The Research Background to this Report

When I reflect on why I taught the way I did, there's a nagging question at the back of my mind. How effective were my teaching methods and my teaching style? On the one hand I can say a few things in my defense : I can point to the teachers I liked and how they taught me, and to what I was taught at Fac. Ed. Most students seemed to like my classes. Not too many fell asleep, looked horribly bored, or were openly insulting to me. Parents seemed to like what I was doing and I didn't get fired. But there's another dimension to the question. Just because people in my past taught me a certain way, or that I felt good about how I taught, does this mean that my approach to teaching and my teaching methods were effective? Is replication and self-assessment the best measures of success in teaching?

That question was the origin of this article. I decided to find out what recent research can tells us about the process of effective teaching and learning. Can neurological and psychological research teach us how to be more effective teachers? I've taken recent research finding on learning and understanding and filtered them through my thirty years' experience to try to develop more successful ways to help students learn.

Among the studies I will refer to are:

Harvard University Project Zero studies :
ALPS = Active Learning Practices for Schools
Tfu = Teaching for Understanding The Teaching for Understanding project was a five-year research program that focused on teaching and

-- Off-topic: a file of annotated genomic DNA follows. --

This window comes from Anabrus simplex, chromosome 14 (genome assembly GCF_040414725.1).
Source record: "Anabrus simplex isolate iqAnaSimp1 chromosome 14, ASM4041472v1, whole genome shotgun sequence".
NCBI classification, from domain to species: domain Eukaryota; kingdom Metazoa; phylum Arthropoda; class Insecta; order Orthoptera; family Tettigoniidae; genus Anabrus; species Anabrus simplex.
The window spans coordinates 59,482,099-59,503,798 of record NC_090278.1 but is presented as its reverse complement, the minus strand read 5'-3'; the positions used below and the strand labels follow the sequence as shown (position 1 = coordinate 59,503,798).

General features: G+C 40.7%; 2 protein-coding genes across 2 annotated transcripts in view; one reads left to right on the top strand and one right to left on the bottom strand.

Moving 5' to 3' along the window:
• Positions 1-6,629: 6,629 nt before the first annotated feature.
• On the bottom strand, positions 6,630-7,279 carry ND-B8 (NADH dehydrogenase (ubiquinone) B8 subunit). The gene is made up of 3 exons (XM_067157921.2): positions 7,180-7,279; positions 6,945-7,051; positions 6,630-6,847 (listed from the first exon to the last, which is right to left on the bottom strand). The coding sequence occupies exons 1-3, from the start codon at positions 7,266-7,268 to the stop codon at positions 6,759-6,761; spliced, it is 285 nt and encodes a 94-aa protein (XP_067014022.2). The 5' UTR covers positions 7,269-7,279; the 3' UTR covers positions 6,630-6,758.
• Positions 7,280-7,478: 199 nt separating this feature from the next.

learning in four subjects (English, history, math, and science) and interdisciplinary studies. The main
findings can be found in:
The Teaching for Understanding Guide. Tina Blythe and Associates, Jossey-Bass, San Francisco. (1998)

"How Does the Brain Remember the Places of Your Past?" Psychology Today, Nov 30, 2013

"How are memories formed?" University of Queensland Brain Institute, July 23, 2018

"How Students Learn" George Brown, A supplement to the RoutledgeFalmer Key Guides for Effective Teaching in Higher Education series (2004)

"How Students Learn History in the Classroom" M. Suzanne Donovan, John D. Bransford, National Academies Press, National Research Council (2005)

"The Human Memory"

"Learning Modalities: Pathways to Effective Learning " Dr. Patricia Hutinger (PBS, Nov. 2001)

"Learning Styles: Unlock your True Potential" Dunn and Dunn, 2010

"Magic Trees of the Mind" Diamond M. & Hopson. J., Dutton, New York (1989)

"Teaching for Understanding" David Perkins, American Educator: The Professional Journal of the American Federation of Teachers (Fall 1993)

"The Neuroscience of Forming New Memories" Psychology Today, (July 20, 2015)

"Teaching for Understanding : Questions to ask Yourself and Your Students" Chris Unger, former Professional Development Director at Project Zero, Harvard Graduate School of Education

"Understanding by Design : The Importance of Understanding " John L. Brown - based on the principles of Understanding by Design by Grant Wiggins and Jay McTigue

"What Do We Know from Brain Research?" Pat Wolfe and Ron Brandt, Educational Leadership: How the Brain Works (Nov. 1998)

Next:How Memories are Created and Retrieved